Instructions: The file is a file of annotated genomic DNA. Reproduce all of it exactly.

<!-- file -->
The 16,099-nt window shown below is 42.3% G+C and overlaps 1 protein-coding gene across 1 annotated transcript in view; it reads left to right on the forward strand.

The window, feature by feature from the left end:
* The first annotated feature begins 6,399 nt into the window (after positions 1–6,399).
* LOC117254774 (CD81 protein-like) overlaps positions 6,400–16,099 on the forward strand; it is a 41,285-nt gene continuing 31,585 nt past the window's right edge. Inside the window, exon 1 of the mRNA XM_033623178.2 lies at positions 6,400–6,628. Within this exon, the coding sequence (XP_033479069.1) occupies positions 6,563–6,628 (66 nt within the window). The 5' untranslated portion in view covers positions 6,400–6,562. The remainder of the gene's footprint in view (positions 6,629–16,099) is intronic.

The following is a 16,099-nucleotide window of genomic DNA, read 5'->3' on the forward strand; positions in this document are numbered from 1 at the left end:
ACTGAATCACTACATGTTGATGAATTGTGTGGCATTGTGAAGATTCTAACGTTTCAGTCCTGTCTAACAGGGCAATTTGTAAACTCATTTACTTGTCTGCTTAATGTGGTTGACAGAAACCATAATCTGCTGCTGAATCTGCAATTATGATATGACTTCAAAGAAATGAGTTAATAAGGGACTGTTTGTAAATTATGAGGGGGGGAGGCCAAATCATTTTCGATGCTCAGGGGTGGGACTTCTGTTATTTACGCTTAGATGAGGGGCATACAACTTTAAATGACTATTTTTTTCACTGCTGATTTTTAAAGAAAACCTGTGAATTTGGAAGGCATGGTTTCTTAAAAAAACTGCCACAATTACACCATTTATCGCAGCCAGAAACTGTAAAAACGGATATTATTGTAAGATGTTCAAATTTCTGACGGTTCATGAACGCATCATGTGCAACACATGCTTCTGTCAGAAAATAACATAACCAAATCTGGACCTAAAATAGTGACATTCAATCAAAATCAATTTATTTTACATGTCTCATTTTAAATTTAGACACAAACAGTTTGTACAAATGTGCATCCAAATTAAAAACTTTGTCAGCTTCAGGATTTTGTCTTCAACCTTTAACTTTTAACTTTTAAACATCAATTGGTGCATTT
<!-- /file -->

The 16,099-nt window shown below is 42.3% G+C and overlaps 1 protein-coding gene across 1 annotated transcript in view; it reads left to right on the forward strand.

The window, feature by feature from the left end:
* The first annotated feature begins 6,399 nt into the window (after positions 1–6,399).
* LOC117254774 (CD81 protein-like) overlaps positions 6,400–16,099 on the forward strand; it is a 41,285-nt gene continuing 31,585 nt past the window's right edge. Inside the window, exon 1 of the mRNA XM_033623178.2 lies at positions 6,400–6,628. Within this exon, the coding sequence (XP_033479069.1) occupies positions 6,563–6,628 (66 nt within the window). The 5' untranslated portion in view covers positions 6,400–6,562. The remainder of the gene's footprint in view (positions 6,629–16,099) is intronic.

The following is a 16,099-nucleotide window of genomic DNA, read 5'->3' on the forward strand; positions in this document are numbered from 1 at the left end:
ACTGAATCACTACATGTTGATGAATTGTGTGGCATTGTGAAGATTCTAACGTTTCAGTCCTGTCTAACAGGGCAATTTGTAAACTCATTTACTTGTCTGCTTAATGTGGTTGACAGAAACCATAATCTGCTGCTGAATCTGCAATTATGATATGACTTCAAAGAAATGAGTTAATAAGGGACTGTTTGTAAATTATGAGGGGGGGAGGCCAAATCATTTTCGATGCTCAGGGGTGGGACTTCTGTTATTTACGCTTAGATGAGGGGCATACAACTTTAAATGACTATTTTTTTCACTGCTGATTTTTAAAGAAAACCTGTGAATTTGGAAGGCATGGTTTCTTAAAAAAACTGCCACAATTACACCATTTATCGCAGCCAGAAACTGTAAAAACGGATATTATTGTAAGATGTTCAAATTTCTGACGGTTCATGAACGCATCATGTGCAACACATGCTTCTGTCAGAAAATAACATAACCAAATCTGGACCTAAAATAGTGACATTCAATCAAAATCAATTTATTTTACATGTCTCATTTTAAATTTAGACACAAACAGTTTGTACAAATGTGCATCCAAATTAAAAACTTTGTCAGCTTCAGGATTTTGTCTTCAACCTTTAACTTTTAACTTTTAAACATCAATTGGTGCATTT